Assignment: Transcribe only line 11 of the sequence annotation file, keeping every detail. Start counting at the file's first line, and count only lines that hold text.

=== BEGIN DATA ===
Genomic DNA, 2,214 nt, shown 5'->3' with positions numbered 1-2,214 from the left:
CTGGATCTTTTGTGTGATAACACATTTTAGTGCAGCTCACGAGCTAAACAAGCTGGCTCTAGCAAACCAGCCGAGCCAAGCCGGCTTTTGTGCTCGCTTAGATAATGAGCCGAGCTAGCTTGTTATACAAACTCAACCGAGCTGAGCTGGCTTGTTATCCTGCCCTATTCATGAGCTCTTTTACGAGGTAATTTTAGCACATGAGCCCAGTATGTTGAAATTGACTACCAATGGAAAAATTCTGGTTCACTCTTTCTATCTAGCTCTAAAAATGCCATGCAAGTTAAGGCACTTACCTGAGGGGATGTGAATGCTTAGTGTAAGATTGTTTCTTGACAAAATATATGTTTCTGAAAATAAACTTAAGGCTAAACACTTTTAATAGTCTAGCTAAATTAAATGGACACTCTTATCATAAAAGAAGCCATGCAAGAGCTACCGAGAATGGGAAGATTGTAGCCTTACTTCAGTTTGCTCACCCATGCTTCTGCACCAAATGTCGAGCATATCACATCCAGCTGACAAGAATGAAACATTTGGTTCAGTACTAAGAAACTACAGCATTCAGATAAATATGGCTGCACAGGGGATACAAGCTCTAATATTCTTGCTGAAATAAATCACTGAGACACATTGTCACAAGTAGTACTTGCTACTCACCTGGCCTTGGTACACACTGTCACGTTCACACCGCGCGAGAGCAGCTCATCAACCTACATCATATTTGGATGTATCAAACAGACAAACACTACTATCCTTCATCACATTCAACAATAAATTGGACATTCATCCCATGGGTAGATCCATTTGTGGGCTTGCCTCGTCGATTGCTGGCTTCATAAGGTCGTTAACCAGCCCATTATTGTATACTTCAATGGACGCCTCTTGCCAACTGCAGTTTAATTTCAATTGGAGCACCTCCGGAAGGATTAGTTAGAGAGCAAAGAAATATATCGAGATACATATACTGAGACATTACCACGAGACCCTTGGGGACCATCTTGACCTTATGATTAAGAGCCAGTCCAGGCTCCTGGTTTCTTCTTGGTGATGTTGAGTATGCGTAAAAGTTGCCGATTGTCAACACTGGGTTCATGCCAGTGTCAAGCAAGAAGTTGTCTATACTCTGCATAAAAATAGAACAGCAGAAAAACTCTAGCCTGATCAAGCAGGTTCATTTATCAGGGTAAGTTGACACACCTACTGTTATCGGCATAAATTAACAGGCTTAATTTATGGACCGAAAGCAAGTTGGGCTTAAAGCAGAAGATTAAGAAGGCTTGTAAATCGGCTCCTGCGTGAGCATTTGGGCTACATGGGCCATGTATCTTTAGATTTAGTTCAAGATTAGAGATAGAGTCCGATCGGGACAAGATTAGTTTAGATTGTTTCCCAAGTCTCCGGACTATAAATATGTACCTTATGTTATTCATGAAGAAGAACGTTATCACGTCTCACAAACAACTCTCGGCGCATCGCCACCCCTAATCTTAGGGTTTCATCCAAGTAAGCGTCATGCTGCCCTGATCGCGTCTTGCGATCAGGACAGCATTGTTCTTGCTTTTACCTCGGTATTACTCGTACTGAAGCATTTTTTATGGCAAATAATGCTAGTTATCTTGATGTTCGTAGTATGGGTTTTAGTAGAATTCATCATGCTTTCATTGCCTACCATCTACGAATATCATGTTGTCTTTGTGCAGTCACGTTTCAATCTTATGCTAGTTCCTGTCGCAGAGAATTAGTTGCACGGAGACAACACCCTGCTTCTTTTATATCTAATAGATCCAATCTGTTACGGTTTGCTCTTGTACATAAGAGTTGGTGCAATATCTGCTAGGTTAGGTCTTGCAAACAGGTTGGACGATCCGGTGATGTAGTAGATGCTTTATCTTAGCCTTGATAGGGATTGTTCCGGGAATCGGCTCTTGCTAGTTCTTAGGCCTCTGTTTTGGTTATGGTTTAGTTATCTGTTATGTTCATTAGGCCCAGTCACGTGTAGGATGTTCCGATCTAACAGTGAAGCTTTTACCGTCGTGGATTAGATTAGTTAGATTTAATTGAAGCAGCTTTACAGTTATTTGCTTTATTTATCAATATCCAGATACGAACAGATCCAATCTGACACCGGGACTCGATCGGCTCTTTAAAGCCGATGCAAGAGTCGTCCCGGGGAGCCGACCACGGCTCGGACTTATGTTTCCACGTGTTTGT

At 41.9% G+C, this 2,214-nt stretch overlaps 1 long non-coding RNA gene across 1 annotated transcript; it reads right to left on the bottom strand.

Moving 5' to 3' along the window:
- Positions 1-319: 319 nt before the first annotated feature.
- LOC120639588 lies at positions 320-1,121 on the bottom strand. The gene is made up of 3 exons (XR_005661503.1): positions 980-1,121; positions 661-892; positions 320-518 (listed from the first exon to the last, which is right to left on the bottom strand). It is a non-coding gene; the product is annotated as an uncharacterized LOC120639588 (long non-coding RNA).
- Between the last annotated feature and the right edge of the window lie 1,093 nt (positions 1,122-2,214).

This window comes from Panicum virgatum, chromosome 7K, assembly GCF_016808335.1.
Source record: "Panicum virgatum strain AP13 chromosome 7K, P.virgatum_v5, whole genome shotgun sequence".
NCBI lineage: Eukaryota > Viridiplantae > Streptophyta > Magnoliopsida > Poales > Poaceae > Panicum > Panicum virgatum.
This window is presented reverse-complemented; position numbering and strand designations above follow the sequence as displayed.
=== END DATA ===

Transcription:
This window is presented reverse-complemented; position numbering and strand designations above follow the sequence as displayed.